Theranos seems to have undergone one hell of a pivot. The company's CEO, Elizabeth Holmes, today presented a new product called "MiniLAB," which appears to be a technology that takes equipment used in a standard lab and puts it in a single box. Holmes calls it "a framework for testing in a decentralized setting while maintaining centralized oversight." In other words, it doesn't require sending a blood test out to a central facility and back.
The company declined to address concerns over the reliability and accuracy of its previous technology, Edison, after it was forced to void two years of tests following federal investigations.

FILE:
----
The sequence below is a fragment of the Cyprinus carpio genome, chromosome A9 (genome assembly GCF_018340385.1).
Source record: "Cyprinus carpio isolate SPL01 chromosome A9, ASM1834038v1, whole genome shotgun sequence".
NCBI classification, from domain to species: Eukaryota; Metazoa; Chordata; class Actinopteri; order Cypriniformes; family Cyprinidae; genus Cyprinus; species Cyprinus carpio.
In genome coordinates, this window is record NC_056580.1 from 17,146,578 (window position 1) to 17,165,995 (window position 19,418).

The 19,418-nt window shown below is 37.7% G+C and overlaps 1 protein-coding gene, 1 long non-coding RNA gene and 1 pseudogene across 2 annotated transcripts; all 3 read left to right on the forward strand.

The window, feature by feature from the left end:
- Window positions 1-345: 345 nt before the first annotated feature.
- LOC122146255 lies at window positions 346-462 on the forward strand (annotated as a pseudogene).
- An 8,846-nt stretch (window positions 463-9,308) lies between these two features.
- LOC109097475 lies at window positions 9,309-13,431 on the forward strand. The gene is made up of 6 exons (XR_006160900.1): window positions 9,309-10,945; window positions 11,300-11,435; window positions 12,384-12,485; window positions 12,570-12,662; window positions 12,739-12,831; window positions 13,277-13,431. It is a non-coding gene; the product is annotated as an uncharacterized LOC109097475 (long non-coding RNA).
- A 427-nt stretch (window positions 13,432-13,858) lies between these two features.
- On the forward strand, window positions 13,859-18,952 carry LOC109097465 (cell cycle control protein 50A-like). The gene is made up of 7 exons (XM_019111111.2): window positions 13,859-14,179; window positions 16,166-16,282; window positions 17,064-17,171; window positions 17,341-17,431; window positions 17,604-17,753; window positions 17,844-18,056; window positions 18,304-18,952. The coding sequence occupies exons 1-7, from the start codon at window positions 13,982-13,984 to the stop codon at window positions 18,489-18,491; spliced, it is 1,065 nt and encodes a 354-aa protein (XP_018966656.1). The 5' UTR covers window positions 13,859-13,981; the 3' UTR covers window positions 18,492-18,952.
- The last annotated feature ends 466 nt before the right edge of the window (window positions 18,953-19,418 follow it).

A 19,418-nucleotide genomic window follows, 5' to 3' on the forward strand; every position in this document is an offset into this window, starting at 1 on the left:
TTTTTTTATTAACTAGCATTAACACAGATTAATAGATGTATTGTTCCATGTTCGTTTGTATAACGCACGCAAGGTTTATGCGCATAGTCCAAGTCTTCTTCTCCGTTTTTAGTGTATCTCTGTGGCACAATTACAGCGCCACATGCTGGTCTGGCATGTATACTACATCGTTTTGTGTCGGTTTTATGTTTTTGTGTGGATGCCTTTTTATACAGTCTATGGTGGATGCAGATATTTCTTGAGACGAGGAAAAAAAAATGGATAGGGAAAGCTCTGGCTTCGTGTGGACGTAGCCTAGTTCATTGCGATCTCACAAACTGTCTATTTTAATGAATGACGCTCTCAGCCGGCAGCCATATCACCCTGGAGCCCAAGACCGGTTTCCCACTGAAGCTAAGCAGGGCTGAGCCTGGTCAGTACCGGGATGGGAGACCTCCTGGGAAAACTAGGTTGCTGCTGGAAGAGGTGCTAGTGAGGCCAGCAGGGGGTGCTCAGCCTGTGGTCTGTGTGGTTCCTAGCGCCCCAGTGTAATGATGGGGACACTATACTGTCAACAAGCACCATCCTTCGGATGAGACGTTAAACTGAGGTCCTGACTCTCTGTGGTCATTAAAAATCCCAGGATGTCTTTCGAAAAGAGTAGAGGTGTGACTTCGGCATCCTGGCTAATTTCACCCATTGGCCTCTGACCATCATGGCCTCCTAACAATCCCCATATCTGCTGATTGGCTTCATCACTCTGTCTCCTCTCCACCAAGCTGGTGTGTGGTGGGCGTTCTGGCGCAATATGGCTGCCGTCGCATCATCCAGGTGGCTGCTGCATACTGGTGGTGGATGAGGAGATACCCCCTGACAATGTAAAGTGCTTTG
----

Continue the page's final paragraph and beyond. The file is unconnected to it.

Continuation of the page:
Even at this early stage, scientists are far from convinced by the innovative potential of the MiniLAB. As Kaveh Milaninia, a specialist in biochemical diagnostic devices, puts it: "They're not doing anything new here, just integrating a bunch of technologies that already exist." Moreover, Milaninia argues that there are "very few tests" that doctors need to perform in the office, and that the costs tend to be high for point-of-care tests versus tests sent to a central lab, where economies of scale are at work. Is this a solution without a problem?
@chrissyfarr It's not some transformative new assay(s), just betting the farm on direct-consumer testing. Maybe a nice box, but a bad bet.— Ian Quigley (@mucociliary) August 1, 2016